And robots won’t just create jobs for highly-educated people. Service robots will help improve foot traffic in retail stores, malls, hotels, and other consumer-facing businesses where they’re deployed, leading to increased sales and thus more hiring in these sectors. In addition, the skill sets of people who work in those environments will grow alongside the robotics industry, increasing their value as employees.

New collaborative robots will also increase productivity in the industrial sector, improving companies’ bottom lines and thus spurring more hiring.

 

What are the design elements that make robots appealing to people? Why do people tend to attribute human qualities to robots vs. other types of technology?

As robots working around and interacting with humans become more and more common, it’s critical that people trust and feel comfortable around them, and that the robots don’t intimidate or frighten them in any way.  Robots that gain widescale acceptance need to be approachable, easy to use, non-threatening, and aligned with specific cultural norms. In Japan, for instance, people prefer anthropomorphic robots, whereas Americans find robots that look too human “creepy”.  That’s why our design team went to great lengths to incorporate human psychological principles like empathy and emotional connection in Relay’s DNA.

 

What are your customers most excited about in terms of the future of robots?

Our customers have helped open up new unlimited opportunities and capabilities of Relay. In the hotel sector, we started this journey thinking Relay would be used strictly for snack and amenity deliveries in hotels, but now we see him delivering birthday balloons, cakes, flowers, and even an engagement ring for a surprise proposal. Beyond that, many innovators from other industries and countries have reached out to us to explore delivery services and opportunities we never dreamed of when we started the company.  We’re hoping to share more details on that in the months to come.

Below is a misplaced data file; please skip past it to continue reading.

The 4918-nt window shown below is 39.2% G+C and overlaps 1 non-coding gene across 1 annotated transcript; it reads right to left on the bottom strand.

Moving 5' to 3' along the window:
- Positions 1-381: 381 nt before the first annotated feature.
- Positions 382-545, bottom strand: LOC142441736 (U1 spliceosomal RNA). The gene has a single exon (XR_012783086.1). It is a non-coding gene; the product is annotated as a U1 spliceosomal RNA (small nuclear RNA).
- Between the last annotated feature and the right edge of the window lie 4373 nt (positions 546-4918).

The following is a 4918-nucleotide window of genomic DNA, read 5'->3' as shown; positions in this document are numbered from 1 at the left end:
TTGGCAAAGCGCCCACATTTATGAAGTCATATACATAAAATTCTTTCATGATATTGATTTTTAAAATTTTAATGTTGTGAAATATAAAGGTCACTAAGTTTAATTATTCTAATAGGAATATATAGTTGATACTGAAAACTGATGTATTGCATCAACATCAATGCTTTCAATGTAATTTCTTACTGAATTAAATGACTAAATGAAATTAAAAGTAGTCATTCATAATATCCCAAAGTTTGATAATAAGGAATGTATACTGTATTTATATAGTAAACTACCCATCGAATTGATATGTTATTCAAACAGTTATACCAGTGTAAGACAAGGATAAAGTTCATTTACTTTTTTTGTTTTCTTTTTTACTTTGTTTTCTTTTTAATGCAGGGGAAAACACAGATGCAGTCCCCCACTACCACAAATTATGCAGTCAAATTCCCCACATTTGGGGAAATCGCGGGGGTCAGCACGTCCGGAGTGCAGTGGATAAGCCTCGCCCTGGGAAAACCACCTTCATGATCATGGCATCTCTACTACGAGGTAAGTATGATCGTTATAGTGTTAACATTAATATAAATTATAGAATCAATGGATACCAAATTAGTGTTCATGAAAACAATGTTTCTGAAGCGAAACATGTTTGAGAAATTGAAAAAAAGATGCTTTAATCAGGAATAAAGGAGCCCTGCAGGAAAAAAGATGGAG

What is the next step for Savioke and your Relay robot?

It’s an exciting time at Savioke. We have a vision of Relay being ubiquitous; the number-one delivery robot in the world and have significant growth plans taking shape. We’re focused on new opportunities to deploy multiple robots in new and existing markets. At the same time, we’re launching globally with a strategic sales and systems integration partnership in place in Japan, as well as installations in Singapore and Dubai.

 

How did CES work out for you this year? Is it what you expected?

We were thrilled with CES this year. Robots were everywhere and Relay got a lot of interest and attention from the press and attendees. The best part is we noticed a definite shift in people’s attitude toward robots. The days of human-facing robots being just a novelty, toy, or character in a movie are gone.  These robots are becoming recognized as valuable technology that can help improve people’s lives. That shift is good for Savioke and great for the entire robotics industry.

 

About Steve Cousins
Steve Cousins is founder and CEO of Savioke, which develops and deploys autonomous robots that work in human environments to improve people’s lives. Steve was previously president and CEO of robotics incubator Willow Garage.